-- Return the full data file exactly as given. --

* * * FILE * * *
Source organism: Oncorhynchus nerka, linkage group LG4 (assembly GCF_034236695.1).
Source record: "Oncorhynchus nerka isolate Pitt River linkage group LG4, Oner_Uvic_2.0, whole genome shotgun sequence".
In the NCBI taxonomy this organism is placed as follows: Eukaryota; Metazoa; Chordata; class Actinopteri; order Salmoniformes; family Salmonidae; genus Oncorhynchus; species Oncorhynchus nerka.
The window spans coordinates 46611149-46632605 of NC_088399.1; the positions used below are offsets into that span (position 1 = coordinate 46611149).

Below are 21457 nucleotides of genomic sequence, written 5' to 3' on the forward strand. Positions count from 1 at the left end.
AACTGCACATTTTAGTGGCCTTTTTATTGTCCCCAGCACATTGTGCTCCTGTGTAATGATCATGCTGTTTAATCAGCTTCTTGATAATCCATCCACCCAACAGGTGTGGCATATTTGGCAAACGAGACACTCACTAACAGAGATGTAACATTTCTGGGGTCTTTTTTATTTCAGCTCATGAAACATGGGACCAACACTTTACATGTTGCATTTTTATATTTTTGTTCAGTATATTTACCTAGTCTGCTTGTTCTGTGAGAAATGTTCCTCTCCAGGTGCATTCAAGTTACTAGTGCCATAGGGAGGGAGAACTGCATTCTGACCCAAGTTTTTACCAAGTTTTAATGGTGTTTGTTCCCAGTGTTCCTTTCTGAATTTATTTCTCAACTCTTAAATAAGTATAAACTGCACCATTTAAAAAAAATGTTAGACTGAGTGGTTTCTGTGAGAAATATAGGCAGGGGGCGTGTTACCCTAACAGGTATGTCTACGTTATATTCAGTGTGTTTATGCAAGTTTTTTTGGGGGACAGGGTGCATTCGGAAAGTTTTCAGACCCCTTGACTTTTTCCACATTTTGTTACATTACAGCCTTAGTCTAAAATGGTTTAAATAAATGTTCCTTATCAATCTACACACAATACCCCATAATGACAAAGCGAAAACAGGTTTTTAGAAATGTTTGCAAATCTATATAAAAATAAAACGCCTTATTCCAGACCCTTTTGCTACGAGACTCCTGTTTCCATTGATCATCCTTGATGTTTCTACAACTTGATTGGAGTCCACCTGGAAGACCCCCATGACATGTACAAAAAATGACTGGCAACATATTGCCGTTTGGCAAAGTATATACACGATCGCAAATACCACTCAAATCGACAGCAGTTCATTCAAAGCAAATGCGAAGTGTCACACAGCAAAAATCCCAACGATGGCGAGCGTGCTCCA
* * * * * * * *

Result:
Source organism: Oncorhynchus nerka, linkage group LG4 (assembly GCF_034236695.1).
Source record: "Oncorhynchus nerka isolate Pitt River linkage group LG4, Oner_Uvic_2.0, whole genome shotgun sequence".
In the NCBI taxonomy this organism is placed as follows: Eukaryota; Metazoa; Chordata; class Actinopteri; order Salmoniformes; family Salmonidae; genus Oncorhynchus; species Oncorhynchus nerka.
The window spans coordinates 46611149-46632605 of NC_088399.1; the positions used below are offsets into that span (position 1 = coordinate 46611149).

Below are 21457 nucleotides of genomic sequence, written 5' to 3' on the forward strand. Positions count from 1 at the left end.
AACTGCACATTTTAGTGGCCTTTTTATTGTCCCCAGCACATTGTGCTCCTGTGTAATGATCATGCTGTTTAATCAGCTTCTTGATAATCCATCCACCCAACAGGTGTGGCATATTTGGCAAACGAGACACTCACTAACAGAGATGTAACATTTCTGGGGTCTTTTTTATTTCAGCTCATGAAACATGGGACCAACACTTTACATGTTGCATTTTTATATTTTTGTTCAGTATATTTACCTAGTCTGCTTGTTCTGTGAGAAATGTTCCTCTCCAGGTGCATTCAAGTTACTAGTGCCATAGGGAGGGAGAACTGCATTCTGACCCAAGTTTTTACCAAGTTTTAATGGTGTTTGTTCCCAGTGTTCCTTTCTGAATTTATTTCTCAACTCTTAAATAAGTATAAACTGCACCATTTAAAAAAAATGTTAGACTGAGTGGTTTCTGTGAGAAATATAGGCAGGGGGCGTGTTACCCTAACAGGTATGTCTACGTTATATTCAGTGTGTTTATGCAAGTTTTTTTGGGGGACAGGGTGCATTCGGAAAGTTTTCAGACCCCTTGACTTTTTCCACATTTTGTTACATTACAGCCTTAGTCTAAAATGGTTTAAATAAATGTTCCTTATCAATCTACACACAATACCCCATAATGACAAAGCGAAAACAGGTTTTTAGAAATGTTTGCAAATCTATATAAAAATAAAACGCCTTATTCCAGACCCTTTTGCTACGAGACTCCTGTTTCCATTGATCATCCTTGATGTTTCTACAACTTGATTGGAGTCCACCTGGAAGACCCCCATGACATGTACAAAAAATGACTGGCAACATATTGCCGTTTGGCAAAGTATATACACGATCGCAAATACCACTCAAATCGACAGCAGTTCATTCAAAGCAAATGCGAAGTGTCACACAGCAAAAATCCCAACGATGGCGAGCGTGCTCCA